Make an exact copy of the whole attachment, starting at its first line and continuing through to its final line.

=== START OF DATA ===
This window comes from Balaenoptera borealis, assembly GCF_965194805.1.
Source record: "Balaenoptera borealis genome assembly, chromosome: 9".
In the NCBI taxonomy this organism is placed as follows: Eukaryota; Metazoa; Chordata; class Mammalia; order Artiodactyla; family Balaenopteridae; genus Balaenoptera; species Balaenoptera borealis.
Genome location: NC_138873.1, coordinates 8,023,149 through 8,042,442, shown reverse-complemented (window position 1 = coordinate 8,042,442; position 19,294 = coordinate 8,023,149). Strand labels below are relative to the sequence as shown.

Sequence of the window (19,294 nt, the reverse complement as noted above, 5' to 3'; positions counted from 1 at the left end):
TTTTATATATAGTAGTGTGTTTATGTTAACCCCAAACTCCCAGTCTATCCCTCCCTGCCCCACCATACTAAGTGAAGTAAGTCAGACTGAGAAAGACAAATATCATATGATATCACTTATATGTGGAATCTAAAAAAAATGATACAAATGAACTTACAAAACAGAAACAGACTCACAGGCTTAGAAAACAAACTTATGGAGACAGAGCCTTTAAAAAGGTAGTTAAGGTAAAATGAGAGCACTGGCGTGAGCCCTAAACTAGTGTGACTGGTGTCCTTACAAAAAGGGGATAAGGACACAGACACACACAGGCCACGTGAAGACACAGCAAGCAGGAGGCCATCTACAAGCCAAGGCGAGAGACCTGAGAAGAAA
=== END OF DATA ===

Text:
This window comes from Balaenoptera borealis, assembly GCF_965194805.1.
Source record: "Balaenoptera borealis genome assembly, chromosome: 9".
In the NCBI taxonomy this organism is placed as follows: Eukaryota; Metazoa; Chordata; class Mammalia; order Artiodactyla; family Balaenopteridae; genus Balaenoptera; species Balaenoptera borealis.
Genome location: NC_138873.1, coordinates 8,023,149 through 8,042,442, shown reverse-complemented (window position 1 = coordinate 8,042,442; position 19,294 = coordinate 8,023,149). Strand labels below are relative to the sequence as shown.

Sequence of the window (19,294 nt, the reverse complement as noted above, 5' to 3'; positions counted from 1 at the left end):
TTTTATATATAGTAGTGTGTTTATGTTAACCCCAAACTCCCAGTCTATCCCTCCCTGCCCCACCATACTAAGTGAAGTAAGTCAGACTGAGAAAGACAAATATCATATGATATCACTTATATGTGGAATCTAAAAAAAATGATACAAATGAACTTACAAAACAGAAACAGACTCACAGGCTTAGAAAACAAACTTATGGAGACAGAGCCTTTAAAAAGGTAGTTAAGGTAAAATGAGAGCACTGGCGTGAGCCCTAAACTAGTGTGACTGGTGTCCTTACAAAAAGGGGATAAGGACACAGACACACACAGGCCACGTGAAGACACAGCAAGCAGGAGGCCATCTACAAGCCAAGGCGAGAGACCTGAGAAGAAA